Thursday, June 08, 2006

'The check cleared' doesn't mean what you think it does

Like many people these days, I deal with actual paper checks rarely. I write one a month for my rent, cash one perhaps every few months, and deal with all the rest of my financial matters (paycheck deposits, bill paying, etc) electronically.

Those electronic transactions come with elaborate consumer safeguards. As many times as I've had my accounts used fraudulently, I've never been personally libel for any of the losses. Not so with checks. If a check you deposit bounces, you eat the loss. Here's the not-so-well-known catch: A check can bounce long after the bank has cleared it and released the funds.

That's the foundation for a nasty scam that seems to be picking up steam. The Washington Post wrote about it recently in "Banks Honor Bogus Checks and Scam Victims Pay," and a friend got targeted this week through a resume he has posted on Monster.

Here's the basics of how it works. The scammer makes contact and arranges to send you checks, with the understanding that you'll cash a large check and then wire a percentage of it -- minus a generous fee/commission for you, of course -- back to him or another party. Online job boards seem to be a breeding ground for this. From the WashPost piece:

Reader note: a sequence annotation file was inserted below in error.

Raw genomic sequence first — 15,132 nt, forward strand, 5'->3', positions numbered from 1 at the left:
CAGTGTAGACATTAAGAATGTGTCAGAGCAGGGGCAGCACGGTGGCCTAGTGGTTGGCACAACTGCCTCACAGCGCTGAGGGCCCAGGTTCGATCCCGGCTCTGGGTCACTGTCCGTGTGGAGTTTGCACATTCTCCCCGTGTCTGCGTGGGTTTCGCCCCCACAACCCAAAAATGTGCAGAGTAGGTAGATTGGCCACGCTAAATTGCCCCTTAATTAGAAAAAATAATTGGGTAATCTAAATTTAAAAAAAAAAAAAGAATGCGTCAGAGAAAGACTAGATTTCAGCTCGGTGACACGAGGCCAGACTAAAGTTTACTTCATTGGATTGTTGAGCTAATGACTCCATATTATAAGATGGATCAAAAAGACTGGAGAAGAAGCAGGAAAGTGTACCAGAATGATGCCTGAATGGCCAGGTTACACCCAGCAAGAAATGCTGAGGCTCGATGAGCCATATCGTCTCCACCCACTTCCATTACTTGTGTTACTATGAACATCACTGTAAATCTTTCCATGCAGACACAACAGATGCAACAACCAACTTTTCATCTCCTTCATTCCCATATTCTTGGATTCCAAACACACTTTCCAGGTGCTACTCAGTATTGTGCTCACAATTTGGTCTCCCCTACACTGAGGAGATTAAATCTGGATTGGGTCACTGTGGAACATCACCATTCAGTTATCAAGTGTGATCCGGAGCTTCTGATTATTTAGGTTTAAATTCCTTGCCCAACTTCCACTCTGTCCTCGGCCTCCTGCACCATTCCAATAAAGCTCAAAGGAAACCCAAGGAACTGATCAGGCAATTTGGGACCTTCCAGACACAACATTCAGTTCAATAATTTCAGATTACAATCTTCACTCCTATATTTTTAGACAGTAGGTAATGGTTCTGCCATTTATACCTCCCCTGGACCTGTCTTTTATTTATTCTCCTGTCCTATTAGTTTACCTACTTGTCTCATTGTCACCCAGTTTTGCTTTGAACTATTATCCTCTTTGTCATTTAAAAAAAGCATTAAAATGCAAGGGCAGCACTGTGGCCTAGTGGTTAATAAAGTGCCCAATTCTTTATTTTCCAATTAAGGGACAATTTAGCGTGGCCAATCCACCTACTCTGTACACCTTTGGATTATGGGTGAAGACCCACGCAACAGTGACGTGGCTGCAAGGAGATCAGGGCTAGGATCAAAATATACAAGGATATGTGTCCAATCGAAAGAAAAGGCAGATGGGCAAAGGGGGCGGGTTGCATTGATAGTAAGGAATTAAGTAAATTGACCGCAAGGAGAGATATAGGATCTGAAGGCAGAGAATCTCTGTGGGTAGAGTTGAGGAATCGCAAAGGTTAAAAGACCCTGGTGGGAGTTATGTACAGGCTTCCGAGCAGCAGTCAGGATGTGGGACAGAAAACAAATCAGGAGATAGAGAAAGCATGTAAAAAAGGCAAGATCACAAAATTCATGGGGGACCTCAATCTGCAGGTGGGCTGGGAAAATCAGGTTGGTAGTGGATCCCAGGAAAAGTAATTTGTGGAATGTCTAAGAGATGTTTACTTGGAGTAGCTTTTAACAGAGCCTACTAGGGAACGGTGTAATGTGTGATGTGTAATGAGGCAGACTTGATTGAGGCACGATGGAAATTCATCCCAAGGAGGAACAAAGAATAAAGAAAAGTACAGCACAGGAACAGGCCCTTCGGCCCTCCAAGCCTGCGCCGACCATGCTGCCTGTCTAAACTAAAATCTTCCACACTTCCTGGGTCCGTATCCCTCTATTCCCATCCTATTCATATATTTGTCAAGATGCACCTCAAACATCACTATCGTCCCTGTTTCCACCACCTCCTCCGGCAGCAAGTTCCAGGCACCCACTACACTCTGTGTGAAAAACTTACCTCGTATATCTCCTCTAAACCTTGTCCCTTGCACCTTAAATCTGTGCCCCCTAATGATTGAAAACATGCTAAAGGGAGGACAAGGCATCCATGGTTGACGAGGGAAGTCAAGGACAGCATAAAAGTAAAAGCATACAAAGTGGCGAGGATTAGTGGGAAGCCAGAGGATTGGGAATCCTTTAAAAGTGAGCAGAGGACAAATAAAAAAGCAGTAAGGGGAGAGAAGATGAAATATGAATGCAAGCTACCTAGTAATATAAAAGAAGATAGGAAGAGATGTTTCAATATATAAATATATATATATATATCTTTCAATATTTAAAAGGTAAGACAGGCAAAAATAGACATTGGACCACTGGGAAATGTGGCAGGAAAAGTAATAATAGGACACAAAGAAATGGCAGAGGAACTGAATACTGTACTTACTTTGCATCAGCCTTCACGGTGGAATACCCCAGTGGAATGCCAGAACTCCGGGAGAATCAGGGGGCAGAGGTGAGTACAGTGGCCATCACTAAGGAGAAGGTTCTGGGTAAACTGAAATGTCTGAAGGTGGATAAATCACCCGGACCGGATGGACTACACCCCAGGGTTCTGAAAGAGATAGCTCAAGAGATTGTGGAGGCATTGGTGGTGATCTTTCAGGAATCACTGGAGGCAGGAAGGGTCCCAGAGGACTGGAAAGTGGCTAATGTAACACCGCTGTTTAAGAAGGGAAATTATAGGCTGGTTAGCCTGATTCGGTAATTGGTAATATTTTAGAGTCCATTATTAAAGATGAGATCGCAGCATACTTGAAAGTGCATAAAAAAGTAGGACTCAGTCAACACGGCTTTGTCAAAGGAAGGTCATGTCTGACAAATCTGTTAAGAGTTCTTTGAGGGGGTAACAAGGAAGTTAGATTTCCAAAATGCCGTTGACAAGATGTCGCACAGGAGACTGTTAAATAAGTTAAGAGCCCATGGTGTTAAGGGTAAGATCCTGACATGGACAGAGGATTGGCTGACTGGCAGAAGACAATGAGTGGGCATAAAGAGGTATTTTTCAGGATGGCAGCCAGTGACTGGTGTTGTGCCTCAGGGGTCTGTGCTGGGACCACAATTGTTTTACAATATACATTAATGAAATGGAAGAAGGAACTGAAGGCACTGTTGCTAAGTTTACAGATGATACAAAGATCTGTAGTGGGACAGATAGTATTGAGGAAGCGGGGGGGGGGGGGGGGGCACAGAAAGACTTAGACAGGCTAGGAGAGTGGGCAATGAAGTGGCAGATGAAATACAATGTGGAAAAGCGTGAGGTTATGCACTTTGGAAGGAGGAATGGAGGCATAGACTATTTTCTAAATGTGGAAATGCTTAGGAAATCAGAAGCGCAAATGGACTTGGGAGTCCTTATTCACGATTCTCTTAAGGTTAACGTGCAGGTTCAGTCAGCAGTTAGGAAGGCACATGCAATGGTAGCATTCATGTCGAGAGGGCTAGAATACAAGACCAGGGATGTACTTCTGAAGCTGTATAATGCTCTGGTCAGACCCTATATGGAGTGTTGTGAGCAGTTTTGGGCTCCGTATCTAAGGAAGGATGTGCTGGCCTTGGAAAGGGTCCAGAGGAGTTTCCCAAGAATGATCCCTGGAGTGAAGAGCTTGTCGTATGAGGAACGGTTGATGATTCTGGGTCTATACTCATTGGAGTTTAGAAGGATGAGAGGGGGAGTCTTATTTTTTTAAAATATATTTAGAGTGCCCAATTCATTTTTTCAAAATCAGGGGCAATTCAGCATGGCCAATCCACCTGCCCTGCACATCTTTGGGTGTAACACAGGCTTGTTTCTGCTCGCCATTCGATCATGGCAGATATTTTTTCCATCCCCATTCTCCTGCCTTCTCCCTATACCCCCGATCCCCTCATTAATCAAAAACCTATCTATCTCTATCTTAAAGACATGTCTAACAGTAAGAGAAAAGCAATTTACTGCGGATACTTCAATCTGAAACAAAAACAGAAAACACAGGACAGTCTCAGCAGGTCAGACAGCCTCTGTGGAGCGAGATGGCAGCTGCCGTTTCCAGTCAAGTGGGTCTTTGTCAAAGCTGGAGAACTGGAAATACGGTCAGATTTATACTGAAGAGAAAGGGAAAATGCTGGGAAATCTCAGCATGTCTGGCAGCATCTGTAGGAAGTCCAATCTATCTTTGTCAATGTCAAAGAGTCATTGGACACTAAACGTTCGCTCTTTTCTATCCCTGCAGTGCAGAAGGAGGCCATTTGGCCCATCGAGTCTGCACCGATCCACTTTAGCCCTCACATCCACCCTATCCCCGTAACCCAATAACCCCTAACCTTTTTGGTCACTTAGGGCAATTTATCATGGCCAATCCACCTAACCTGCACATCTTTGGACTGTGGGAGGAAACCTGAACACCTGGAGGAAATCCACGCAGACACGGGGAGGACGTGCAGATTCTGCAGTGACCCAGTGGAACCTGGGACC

In February, about a year after Gaston had posted her résumé on a job-search Web site, she received an e-mail about a part-time opportunity: to work as a courier for money for an international charity that builds homes for people in disaster areas. Her assignment was to deposit local donations into her own bank account, wait for the checks to clear and then wire the money to another address. She was told she would be paid 7 percent of every donation check, with a guarantee of $500 the first week on the job.

The phishing email my friend received proposed a job as "transfer manager."

The task of the Transfer Manager is to process payments between our clients and our company via checks, bank wire transfers,Money Orders. ... It’s a commission based position. You will get about 8% of each processed payment.

The trick is that banks are required by law to clear checks within a day or two of deposit. That's too short a timeframe for them to actually pull funds from the check-writer's account and guarantee the transaction's authenticity. So, banks will clear funds and make them available in your account -- but if the check later proves fraudulent, the bank will return crying fraud and yank the money right back out of your account.

In the scam, it's too late at the point. The victim has already sent much of the 'cleared' cash back to the scammer, leaving them holding the bag for the loss.

Even certified checks are subject to this authenticity-verification delay. The only safe practise seems to be refusing checks from those you don't have a trusted relationship with. If you absolutely must take a check from an unknown party, don't release the funds for several weeks, until there's been plenty of time for the transfer to be proven genuine.